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This article was originally published in The Gray Sheet

Executive Summary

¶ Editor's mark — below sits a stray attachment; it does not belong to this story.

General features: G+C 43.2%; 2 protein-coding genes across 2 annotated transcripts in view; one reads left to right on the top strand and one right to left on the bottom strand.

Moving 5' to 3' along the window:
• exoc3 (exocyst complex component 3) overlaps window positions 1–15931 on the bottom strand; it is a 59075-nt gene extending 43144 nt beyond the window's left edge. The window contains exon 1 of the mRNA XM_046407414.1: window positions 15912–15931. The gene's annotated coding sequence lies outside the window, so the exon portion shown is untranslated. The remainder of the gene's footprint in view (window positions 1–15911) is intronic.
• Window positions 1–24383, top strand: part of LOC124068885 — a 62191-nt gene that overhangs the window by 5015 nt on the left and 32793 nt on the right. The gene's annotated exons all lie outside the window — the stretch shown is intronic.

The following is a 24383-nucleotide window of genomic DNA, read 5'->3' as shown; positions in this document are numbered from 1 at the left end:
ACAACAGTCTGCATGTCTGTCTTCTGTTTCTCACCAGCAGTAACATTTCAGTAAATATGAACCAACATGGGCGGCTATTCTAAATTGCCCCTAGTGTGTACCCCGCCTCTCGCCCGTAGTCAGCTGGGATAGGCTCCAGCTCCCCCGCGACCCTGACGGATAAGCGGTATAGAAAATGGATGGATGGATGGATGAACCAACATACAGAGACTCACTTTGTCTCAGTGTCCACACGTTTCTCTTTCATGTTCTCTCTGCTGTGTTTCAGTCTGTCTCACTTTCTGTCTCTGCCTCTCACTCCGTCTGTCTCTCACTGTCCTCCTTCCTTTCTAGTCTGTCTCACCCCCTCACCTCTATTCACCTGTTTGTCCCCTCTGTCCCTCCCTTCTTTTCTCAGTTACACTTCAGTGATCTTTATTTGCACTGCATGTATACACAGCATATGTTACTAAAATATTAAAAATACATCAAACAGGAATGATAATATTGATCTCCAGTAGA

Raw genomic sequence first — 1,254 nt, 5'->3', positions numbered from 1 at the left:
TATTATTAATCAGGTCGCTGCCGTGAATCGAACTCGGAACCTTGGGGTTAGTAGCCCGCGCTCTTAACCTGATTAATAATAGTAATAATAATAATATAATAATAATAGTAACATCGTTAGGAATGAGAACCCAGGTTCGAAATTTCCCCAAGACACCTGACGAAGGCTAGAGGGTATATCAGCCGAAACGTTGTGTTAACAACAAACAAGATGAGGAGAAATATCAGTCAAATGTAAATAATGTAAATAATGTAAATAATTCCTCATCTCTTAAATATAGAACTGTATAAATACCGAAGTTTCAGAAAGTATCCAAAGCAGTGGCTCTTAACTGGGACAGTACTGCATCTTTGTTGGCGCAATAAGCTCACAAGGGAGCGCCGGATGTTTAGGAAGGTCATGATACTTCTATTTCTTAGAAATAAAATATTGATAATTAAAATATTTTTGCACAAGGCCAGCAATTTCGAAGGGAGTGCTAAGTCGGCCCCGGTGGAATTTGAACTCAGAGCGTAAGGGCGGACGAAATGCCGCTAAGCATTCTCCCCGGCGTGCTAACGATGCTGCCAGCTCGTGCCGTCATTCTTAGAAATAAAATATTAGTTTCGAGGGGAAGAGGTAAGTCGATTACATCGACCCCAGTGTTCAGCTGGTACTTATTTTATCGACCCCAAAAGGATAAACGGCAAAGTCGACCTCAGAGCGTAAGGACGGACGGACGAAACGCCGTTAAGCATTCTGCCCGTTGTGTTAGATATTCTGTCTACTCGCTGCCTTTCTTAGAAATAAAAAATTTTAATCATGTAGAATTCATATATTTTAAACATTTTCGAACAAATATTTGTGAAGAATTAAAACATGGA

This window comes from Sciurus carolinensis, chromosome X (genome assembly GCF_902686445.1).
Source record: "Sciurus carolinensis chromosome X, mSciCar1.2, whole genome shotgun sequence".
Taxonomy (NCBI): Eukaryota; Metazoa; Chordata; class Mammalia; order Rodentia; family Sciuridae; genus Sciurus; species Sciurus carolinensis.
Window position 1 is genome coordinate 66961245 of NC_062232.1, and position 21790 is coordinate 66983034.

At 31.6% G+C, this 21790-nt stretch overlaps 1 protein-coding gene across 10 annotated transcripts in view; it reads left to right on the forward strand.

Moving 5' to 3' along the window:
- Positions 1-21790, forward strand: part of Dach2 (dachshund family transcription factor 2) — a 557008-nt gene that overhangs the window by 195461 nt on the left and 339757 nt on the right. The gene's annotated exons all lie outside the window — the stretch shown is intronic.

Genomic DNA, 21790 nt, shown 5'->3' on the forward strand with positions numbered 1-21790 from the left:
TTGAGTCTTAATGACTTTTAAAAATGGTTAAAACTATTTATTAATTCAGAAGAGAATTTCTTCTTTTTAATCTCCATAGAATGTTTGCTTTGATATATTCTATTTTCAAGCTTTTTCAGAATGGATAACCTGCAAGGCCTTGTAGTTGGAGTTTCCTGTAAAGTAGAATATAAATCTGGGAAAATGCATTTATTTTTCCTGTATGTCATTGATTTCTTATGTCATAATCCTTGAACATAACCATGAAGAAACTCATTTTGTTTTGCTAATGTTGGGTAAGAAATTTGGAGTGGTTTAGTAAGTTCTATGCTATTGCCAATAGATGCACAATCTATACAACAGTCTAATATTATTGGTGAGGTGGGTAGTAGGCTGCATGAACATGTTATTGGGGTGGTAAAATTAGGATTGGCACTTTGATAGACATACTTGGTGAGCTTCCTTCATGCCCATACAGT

PURITAN-BENNETT/FDA DISCUSSIONS MAY LEAD TO CONSENT DECREE under which the respiration products manufacturer "would agree to maintain systems and procedures complying with FDA regulations," the company says in an April 19 press release. The discussions follow up on an FDA inspection of "a number" of P-B facilities in October and November 1992; the inspections raised "issues relating primarily to systems, procedures and documentation used in the manufacturing process and to medical device reporting," P-B says. The Overland Park, Kansas-based firm says that in conjunction with the discussions, it has "agreed to adopt a number of changes in systems and procedures," the majority of which have been already implemented. In addition, due to the matters raised by FDA as a result of the inspections, P-B has been unable to ship 7200 series ventilators to the Veterans Administration or other U.S. government hospitals for several months. P-B has had several problems with the 7200 series ventilators over the last few years. In the first quarter of 1991, the firm had to temporarily halt shipments of its 7200 AE ventilator to resolve a software problem ("The Gray Sheet" April 22, 1991, p. 15); shipments resumed in the second quarter of 1991. P-B also has conducted five Class II recalls related to the 7200 series ventilators since February 1991. The reasons for the recalls included labeling inconsistency, a defective circuit board in a display monitor, a design problem potentially causing operational problems in conditions of unusually high barometric pressure, inappropriate fuse installation, and a software revision problem. P-B is estimating that earnings for its first quarter (ending April 30) will be "below most current estimates" due, in large measure, to the "considerable expense" associated with addressing FDA's concerns, as well as the cessation of revenues from VA and other government hospitals. According to P-B Chairman and President Burton Dole, profit in the "15 cents to 20 cents per share range appears to be more likely than the 30 cents to 35 cents per share range currently prevalent." The earnings outlook does not take into account the cumulative effect of an accounting change that will result in a one-time charge of approximately $2.8 mil. in the first quarter. P-B notes that the revenues "postponed" due to the inability to ship the 7200 to government hospitals "account for approximately half of the reduction in first quarter earnings expectations." The firm also "is seeing some signs of weakening hospital equipment orders" in the U.S. as customers uncertain about the outcome of health care reform postpone capital equipment purchases. P-B plans to monitor its "overall situation closely during the next several months to ascertain whether the adverse impact" of its problems with FDA and the slower orders "is likely to be temporary or more enduring," Dole said. He added that "in the meantime," the firm has "adopted a cautious posture with respect to spending levels and additional commitments." The day after P-B announced its diminished expectations, its stock dropped four points to 15-1/4. The issue bounced back a point April 21 with the announcement of a common stock repurchase program of up to 1 mil. shares out of approximately 12 mil. outstanding. The repurchases will be made from "time to time" with no termination date specified.

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